PowerPoint’s outlining features make it easy to create a well-organized presentation. You
           can organize a presentation in several ways, depending on how you work best and whether
           you’ve already created an outline in another program. You can use the Outline tab in
           Normal view to easily organize and rearrange your presentation. For more options, try the
           Outlining toolbar. This toolbar lets you promote and demote outline points, as well as
           move, collapse, and expand them. You can also create a summary slide or display font for-
           matting. If you create outlines in Word or another program, you can import them into
           PowerPoint.


      Organizing Presentations
           Before you actually create a presentation, you should determine the presentation’s purpose,
           organize your ideas, and establish the flow of what you’re going to say. You need to create
           an outline.
       ➔   To learn some useful outlining techniques, see “Creating an Outline and Storyboard” in Chapter 24,
           “The Message—Scripting the Concept,” p. 506.
           PowerPoint offers four ways to create an outline. One of the easiest ways is to create your
           presentation using the Outline tab in Normal view. If you’re more comfortable adding con-
           tent directly to slides, PowerPoint displays your information on the Outline tab. Creating a
           presentation using the AutoContent Wizard is a good idea if you want to receive detailed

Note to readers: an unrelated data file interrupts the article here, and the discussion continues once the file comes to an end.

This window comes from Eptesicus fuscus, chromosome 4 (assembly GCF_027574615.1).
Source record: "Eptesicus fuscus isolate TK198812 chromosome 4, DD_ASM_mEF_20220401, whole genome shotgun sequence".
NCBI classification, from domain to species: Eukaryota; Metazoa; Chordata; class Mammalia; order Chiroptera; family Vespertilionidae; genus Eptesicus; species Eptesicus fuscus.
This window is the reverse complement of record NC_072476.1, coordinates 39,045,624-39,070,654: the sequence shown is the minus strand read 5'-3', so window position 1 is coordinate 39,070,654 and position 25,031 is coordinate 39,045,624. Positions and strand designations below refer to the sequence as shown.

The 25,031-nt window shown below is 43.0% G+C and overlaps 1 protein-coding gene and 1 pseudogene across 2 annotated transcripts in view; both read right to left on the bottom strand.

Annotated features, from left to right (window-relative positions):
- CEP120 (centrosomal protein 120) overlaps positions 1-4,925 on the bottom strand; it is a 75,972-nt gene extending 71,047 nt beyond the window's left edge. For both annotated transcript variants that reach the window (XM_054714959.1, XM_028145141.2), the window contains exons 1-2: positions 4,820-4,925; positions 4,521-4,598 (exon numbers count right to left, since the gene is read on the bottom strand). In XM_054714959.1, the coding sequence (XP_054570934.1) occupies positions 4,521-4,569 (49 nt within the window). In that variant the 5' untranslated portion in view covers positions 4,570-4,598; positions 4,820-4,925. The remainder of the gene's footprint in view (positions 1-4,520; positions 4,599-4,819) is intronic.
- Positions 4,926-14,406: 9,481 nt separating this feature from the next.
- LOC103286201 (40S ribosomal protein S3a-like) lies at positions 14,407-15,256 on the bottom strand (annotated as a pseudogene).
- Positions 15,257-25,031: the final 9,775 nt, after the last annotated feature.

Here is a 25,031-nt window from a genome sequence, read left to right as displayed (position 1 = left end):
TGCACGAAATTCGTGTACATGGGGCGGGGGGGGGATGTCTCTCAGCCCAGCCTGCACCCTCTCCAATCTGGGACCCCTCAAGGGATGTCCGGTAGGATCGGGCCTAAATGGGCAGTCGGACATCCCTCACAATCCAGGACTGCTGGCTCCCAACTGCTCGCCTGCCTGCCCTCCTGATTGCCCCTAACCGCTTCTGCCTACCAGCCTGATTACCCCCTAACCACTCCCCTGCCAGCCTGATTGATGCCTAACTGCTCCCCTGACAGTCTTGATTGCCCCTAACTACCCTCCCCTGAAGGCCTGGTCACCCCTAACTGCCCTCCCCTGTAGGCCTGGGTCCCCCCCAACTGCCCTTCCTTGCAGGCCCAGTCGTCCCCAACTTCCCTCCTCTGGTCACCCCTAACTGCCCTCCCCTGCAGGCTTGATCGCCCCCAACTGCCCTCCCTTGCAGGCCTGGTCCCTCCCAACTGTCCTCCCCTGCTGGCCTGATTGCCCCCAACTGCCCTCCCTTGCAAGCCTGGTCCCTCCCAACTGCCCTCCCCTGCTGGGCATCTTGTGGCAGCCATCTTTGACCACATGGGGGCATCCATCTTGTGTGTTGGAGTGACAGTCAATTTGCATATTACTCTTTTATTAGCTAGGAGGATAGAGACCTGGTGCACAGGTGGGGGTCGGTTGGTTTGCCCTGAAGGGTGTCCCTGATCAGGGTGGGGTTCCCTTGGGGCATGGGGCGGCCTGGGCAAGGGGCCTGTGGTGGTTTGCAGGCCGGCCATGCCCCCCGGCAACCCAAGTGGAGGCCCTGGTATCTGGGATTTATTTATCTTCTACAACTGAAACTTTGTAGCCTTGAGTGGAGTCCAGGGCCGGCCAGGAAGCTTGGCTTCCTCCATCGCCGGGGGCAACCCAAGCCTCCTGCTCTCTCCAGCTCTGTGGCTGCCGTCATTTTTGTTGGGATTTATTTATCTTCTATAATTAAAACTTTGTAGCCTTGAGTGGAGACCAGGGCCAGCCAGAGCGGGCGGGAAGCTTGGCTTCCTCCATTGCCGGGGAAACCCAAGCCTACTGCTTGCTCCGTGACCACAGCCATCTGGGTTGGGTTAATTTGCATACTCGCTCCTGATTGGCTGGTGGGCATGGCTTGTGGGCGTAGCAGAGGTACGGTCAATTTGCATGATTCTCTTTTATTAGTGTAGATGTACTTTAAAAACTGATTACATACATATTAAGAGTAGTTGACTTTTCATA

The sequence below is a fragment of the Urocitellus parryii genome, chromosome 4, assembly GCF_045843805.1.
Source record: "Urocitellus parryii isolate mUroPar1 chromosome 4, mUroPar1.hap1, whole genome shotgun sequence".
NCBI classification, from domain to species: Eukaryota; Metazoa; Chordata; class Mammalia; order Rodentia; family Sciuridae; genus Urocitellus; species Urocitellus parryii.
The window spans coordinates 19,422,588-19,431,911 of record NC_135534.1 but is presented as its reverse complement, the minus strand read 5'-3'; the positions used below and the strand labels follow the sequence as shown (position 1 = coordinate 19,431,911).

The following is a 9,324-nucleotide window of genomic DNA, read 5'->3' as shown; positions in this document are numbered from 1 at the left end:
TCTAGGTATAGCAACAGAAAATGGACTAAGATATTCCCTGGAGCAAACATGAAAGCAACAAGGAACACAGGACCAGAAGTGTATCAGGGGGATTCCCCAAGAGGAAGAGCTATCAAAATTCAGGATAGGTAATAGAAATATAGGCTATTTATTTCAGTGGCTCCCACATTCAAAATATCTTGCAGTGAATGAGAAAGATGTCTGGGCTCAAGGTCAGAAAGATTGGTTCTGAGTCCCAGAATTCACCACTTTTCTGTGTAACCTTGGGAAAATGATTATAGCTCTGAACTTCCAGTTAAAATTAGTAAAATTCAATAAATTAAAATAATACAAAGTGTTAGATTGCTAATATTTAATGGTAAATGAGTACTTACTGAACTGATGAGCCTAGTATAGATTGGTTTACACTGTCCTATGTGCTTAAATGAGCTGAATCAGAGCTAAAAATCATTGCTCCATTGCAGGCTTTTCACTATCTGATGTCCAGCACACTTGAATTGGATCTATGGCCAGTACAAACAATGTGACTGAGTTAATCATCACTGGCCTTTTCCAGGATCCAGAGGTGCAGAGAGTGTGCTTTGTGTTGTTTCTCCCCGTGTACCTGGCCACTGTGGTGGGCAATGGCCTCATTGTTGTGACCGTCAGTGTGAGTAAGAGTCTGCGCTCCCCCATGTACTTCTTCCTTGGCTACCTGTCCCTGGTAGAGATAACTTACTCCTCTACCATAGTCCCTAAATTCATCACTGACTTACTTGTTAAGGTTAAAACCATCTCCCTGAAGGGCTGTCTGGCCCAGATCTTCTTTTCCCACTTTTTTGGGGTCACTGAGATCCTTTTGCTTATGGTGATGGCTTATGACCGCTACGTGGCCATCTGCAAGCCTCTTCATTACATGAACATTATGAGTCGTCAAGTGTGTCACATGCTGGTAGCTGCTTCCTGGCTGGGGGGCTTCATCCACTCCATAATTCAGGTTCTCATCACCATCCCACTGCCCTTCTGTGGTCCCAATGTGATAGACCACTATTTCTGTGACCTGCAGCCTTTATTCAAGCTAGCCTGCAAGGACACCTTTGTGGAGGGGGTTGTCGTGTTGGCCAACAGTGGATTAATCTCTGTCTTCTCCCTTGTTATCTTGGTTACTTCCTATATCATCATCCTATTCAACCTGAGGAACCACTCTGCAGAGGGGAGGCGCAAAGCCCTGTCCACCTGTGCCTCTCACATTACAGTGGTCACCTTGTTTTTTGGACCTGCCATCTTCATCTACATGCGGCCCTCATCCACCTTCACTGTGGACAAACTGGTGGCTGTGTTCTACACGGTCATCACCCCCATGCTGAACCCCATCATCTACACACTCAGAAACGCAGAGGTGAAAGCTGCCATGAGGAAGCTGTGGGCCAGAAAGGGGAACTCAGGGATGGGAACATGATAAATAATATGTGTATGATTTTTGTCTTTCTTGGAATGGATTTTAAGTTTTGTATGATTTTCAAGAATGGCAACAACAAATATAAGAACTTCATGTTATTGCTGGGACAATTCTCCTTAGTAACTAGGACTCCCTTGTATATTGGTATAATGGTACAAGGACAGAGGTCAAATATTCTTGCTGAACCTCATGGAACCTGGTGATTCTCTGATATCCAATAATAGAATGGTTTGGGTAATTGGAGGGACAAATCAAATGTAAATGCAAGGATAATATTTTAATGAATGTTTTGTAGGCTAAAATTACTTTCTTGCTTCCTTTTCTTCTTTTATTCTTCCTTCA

content suggestions for a particular type of presentation. The wizard also creates a basic out-
           line for you. And finally, if you already have an outline in another application such as
           Word 2003, you can easily import the outline into PowerPoint.
       ➔   To learn how to import existing outlines, see “Working with Outlines Created in Other Programs” in this
  5        chapter, p. 108.
           As you create your outline, keep several things in mind:
             ■   Start nearly every presentation with a title slide that introduces your topic and its
                 presenter.
             ■   Think of several main points to cover and design your presentation around those points.
             ■   Try not to cover more than one main topic or concept in an individual slide.
             ■   Remember that a PowerPoint outline is usually designed to accompany a verbal presen-
                 tation. Keep in mind what you want your audience to see versus what you want them to
                 hear during your presentation.
             ■   Keep bulleted lists balanced and consistent. For example, a single bullet on a slide
                 doesn’t really make sense; a list should contain at least two bullets. Too many bullets on
                 one slide and very few on another also might not work well.
             ■   Consider using a summary slide to summarize the points you made during your presen-
                 tation and conclude it.
                                                                                         Using the Outline Tab     101



Using the Outline Tab
       No matter which method you use to create your outline, you’ll probably want to use
       PowerPoint’s Outline tab to organize this information at some point. In Normal view, the
       outline appears on the left side of the window and shares the desktop with the slide itself
       and related notes.

             N OTE
                         You can change the size of any pane in PowerPoint by dragging its border to a new loca-